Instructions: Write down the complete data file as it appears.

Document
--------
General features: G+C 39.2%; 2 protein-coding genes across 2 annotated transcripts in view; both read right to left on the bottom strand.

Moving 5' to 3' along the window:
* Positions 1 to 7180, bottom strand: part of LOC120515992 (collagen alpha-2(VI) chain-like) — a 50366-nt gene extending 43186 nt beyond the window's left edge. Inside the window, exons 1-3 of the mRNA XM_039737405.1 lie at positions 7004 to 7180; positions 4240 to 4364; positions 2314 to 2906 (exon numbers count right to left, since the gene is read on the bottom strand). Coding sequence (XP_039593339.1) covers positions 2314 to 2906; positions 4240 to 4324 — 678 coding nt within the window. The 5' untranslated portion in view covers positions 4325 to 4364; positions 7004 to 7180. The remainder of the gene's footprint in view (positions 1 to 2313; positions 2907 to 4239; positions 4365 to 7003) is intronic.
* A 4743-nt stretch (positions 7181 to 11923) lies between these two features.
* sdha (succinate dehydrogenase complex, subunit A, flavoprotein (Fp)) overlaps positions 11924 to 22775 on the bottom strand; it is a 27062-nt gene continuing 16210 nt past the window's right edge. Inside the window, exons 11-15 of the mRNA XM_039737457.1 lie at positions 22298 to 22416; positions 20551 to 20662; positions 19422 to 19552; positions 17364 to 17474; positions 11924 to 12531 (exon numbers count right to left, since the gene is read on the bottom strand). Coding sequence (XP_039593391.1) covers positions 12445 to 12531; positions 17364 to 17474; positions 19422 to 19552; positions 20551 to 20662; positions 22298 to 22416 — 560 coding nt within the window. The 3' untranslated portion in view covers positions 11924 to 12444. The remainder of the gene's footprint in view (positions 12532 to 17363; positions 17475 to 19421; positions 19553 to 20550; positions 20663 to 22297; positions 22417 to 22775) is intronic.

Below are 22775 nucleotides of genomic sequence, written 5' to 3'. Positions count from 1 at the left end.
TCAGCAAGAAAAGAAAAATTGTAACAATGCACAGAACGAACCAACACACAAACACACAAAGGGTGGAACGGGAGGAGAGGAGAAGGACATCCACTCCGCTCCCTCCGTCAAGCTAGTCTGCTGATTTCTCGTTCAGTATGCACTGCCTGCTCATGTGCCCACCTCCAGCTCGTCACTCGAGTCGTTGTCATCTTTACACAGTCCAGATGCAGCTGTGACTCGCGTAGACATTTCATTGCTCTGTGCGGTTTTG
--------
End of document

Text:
General features: G+C 39.2%; 2 protein-coding genes across 2 annotated transcripts in view; both read right to left on the bottom strand.

Moving 5' to 3' along the window:
* Positions 1 to 7180, bottom strand: part of LOC120515992 (collagen alpha-2(VI) chain-like) — a 50366-nt gene extending 43186 nt beyond the window's left edge. Inside the window, exons 1-3 of the mRNA XM_039737405.1 lie at positions 7004 to 7180; positions 4240 to 4364; positions 2314 to 2906 (exon numbers count right to left, since the gene is read on the bottom strand). Coding sequence (XP_039593339.1) covers positions 2314 to 2906; positions 4240 to 4324 — 678 coding nt within the window. The 5' untranslated portion in view covers positions 4325 to 4364; positions 7004 to 7180. The remainder of the gene's footprint in view (positions 1 to 2313; positions 2907 to 4239; positions 4365 to 7003) is intronic.
* A 4743-nt stretch (positions 7181 to 11923) lies between these two features.
* sdha (succinate dehydrogenase complex, subunit A, flavoprotein (Fp)) overlaps positions 11924 to 22775 on the bottom strand; it is a 27062-nt gene continuing 16210 nt past the window's right edge. Inside the window, exons 11-15 of the mRNA XM_039737457.1 lie at positions 22298 to 22416; positions 20551 to 20662; positions 19422 to 19552; positions 17364 to 17474; positions 11924 to 12531 (exon numbers count right to left, since the gene is read on the bottom strand). Coding sequence (XP_039593391.1) covers positions 12445 to 12531; positions 17364 to 17474; positions 19422 to 19552; positions 20551 to 20662; positions 22298 to 22416 — 560 coding nt within the window. The 3' untranslated portion in view covers positions 11924 to 12444. The remainder of the gene's footprint in view (positions 12532 to 17363; positions 17475 to 19421; positions 19553 to 20550; positions 20663 to 22297; positions 22417 to 22775) is intronic.

Below are 22775 nucleotides of genomic sequence, written 5' to 3'. Positions count from 1 at the left end.
TCAGCAAGAAAAGAAAAATTGTAACAATGCACAGAACGAACCAACACACAAACACACAAAGGGTGGAACGGGAGGAGAGGAGAAGGACATCCACTCCGCTCCCTCCGTCAAGCTAGTCTGCTGATTTCTCGTTCAGTATGCACTGCCTGCTCATGTGCCCACCTCCAGCTCGTCACTCGAGTCGTTGTCATCTTTACACAGTCCAGATGCAGCTGTGACTCGCGTAGACATTTCATTGCTCTGTGCGGTTTTG